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Details of Grant 

EPSRC Reference: EP/V050524/1
Title: Simple-mindedness in triangulated categories
Principal Investigator: Pauksztello, Dr D
Other Investigators:
Researcher Co-Investigators:
Project Partners:
Department: Mathematics and Statistics
Organisation: Lancaster University
Scheme: New Investigator Award
Starts: 01 October 2021 Ends: 30 September 2024 Value (£): 344,093
EPSRC Research Topic Classifications:
Algebra & Geometry
EPSRC Industrial Sector Classifications:
No relevance to Underpinning Sectors
Related Grants:
Panel History:
Panel DatePanel NameOutcome
23 Feb 2021 EPSRC Mathematical Sciences Prioritisation Panel February 2021 Announced
Summary on Grant Application Form
Representation theory is a the study of symmetry via the action of linear transformations on vector spaces; it follows a long-standing mathematical tradition of studying difficult problems by taking linear approximations. The naturalness of this idea means that representation theory sits at a nexus with many branches of mathematics, particularly, algebraic geometry, algebraic topology and combinatorics.

The concept of a triangulated category goes back to the work of British mathematician Frank Adams in algebraic topology at the University of Manchester in the 1950s and was developed by the Grothendieck school in Paris in the 1960s. Nowadays, representation theory is often formulated using triangulated categories, which permits the use of powerful methods of homological algebra and provides further crossovers with geometry, topology and even mathematical physics. A basic idea in representation theory is to study certain generators, or "building blocks" out of which all representations can be built. Originating in classic homological algebra over 60 years ago, projective objects, and their generalisations into Morita theory and tilting theory have enabled explosive development over the past 40 years with deep connections to Lie theory, quantum algebra, combinatorics, algebraic geometry and mathematical physics.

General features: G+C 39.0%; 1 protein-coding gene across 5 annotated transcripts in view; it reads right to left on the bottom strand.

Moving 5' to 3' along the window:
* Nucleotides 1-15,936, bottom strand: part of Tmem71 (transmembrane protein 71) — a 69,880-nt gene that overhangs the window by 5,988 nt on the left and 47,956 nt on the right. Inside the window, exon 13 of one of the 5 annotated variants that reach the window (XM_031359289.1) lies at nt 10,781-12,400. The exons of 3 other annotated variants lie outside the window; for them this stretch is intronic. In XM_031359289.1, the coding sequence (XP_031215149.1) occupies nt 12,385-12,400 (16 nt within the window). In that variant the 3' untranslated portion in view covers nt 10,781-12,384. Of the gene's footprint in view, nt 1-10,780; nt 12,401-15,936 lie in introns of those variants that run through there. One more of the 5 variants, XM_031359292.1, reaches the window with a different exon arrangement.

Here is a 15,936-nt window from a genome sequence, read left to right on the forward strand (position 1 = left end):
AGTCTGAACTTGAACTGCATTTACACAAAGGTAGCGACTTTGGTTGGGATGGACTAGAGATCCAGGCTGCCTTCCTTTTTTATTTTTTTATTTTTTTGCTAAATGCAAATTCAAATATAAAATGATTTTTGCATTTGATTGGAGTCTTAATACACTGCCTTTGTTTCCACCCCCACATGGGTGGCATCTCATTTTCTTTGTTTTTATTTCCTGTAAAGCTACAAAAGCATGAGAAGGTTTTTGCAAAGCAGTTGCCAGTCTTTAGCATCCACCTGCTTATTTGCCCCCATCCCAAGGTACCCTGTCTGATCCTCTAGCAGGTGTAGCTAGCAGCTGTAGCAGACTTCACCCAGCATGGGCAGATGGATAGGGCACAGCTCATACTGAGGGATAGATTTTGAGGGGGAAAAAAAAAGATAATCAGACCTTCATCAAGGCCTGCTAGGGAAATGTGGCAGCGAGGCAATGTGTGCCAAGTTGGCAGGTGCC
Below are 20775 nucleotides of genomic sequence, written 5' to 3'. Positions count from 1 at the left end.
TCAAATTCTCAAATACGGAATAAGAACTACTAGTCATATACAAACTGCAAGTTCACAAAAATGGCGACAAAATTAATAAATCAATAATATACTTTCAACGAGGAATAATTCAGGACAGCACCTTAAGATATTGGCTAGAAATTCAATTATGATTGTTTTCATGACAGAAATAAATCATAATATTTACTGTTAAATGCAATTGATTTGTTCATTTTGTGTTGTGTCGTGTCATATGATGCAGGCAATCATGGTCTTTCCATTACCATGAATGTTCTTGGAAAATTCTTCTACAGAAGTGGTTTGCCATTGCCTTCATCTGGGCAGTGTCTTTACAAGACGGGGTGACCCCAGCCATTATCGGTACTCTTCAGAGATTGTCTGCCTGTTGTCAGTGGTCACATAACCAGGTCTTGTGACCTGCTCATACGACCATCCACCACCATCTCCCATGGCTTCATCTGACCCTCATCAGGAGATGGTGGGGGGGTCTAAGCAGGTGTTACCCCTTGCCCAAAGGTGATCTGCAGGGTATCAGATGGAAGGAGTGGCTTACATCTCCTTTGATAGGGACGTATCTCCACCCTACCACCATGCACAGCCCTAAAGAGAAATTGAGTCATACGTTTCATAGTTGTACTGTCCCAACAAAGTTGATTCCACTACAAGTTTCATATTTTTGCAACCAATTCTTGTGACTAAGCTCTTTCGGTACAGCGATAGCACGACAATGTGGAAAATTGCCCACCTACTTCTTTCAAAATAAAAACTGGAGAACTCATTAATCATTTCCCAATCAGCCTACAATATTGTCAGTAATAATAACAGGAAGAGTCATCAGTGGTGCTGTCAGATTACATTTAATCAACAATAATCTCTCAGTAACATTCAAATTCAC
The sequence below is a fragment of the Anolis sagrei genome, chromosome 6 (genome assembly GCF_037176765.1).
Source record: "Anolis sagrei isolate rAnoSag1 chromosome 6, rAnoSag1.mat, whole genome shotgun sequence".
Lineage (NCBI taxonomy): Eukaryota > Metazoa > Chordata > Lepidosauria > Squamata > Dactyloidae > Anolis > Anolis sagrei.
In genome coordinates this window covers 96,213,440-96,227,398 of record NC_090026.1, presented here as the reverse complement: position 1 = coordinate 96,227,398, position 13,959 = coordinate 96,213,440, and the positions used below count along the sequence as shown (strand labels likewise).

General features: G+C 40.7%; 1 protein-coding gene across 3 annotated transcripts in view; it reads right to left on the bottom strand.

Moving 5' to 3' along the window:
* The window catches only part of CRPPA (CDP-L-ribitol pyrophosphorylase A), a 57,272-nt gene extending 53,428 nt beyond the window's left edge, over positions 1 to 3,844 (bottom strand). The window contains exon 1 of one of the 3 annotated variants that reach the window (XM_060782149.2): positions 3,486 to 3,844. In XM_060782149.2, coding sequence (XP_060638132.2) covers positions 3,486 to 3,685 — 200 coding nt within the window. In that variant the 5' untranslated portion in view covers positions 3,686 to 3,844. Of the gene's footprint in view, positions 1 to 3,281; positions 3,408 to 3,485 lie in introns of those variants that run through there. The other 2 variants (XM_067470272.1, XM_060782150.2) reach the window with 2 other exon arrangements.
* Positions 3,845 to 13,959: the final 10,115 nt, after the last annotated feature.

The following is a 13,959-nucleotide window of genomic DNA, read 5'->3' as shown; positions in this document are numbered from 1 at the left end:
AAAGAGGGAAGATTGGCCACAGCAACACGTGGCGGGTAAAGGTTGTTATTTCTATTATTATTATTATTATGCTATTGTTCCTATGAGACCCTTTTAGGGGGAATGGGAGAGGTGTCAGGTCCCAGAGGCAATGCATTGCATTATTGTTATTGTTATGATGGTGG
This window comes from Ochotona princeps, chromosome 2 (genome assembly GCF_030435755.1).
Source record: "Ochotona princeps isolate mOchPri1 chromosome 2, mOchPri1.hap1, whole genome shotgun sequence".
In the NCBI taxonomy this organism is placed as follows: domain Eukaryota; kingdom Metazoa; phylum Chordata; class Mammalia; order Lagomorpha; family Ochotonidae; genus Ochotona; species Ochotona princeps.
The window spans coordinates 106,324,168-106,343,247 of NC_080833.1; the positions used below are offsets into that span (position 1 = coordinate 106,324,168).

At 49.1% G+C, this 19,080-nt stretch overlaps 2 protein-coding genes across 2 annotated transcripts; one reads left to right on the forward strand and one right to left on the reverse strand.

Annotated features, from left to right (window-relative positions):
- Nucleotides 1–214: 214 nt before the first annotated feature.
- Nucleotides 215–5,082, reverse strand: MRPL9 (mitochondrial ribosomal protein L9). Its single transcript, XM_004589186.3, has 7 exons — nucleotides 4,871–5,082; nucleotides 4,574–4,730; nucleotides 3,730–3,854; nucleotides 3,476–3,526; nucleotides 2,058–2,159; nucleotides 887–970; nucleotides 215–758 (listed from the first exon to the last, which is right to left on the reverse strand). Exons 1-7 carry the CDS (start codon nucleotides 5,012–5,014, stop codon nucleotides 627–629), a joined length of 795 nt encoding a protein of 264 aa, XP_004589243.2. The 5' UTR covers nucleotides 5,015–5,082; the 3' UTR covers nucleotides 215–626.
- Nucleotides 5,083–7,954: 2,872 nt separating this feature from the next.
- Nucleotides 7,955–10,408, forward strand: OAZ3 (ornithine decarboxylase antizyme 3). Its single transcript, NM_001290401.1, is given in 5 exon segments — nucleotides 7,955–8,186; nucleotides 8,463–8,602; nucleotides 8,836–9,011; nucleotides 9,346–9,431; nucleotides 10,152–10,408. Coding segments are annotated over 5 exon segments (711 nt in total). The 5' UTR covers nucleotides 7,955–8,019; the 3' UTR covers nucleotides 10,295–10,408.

However, there is a much older kind of generator: simple objects, which have been studied since Schur in the 1880s. Schur's lemma, which says that simple representations are "perpendicular to each other", and the Jordan-Hölder theorem, which says that all representations can be built out of simple representations, are core components of undergraduate algebra curricula all over the world. The notions of simple-minded collection (SMC) and simple-minded system (SMS) are collections of objects in triangulated categories satisfying both Schur's lemma and the Jordan-Hölder theorem and provide the homological framework for simple objects.

The absence of a Morita theory of tilting theory for simple objects prevents the application of many powerful homological and combinatorial methods to basic problems in representation theory. The proposed research will rectify this problem by developing the theory to transport well-developed techniques from Morita theory and tilting theory to the theory of simple objects by exploiting a recent perspective developed by the proposer and his collaborators that simple objects are a kind of "negative cluster-tilting object". The proposed research will provide

- methods for constructing new sets of simple objects from old (mutation), which will provide new perspectives to some long-standing open problems such as the Auslander-Reiten Conjecture;

- a dictionary between projective objects and simple objects, which will provide new methods for modular representation theory; and,

- a discrete framework for studying geometric spaces arising out of homological algebra such as spaces of stability conditions.
Key Findings
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Organisation Website: http://www.lancs.ac.uk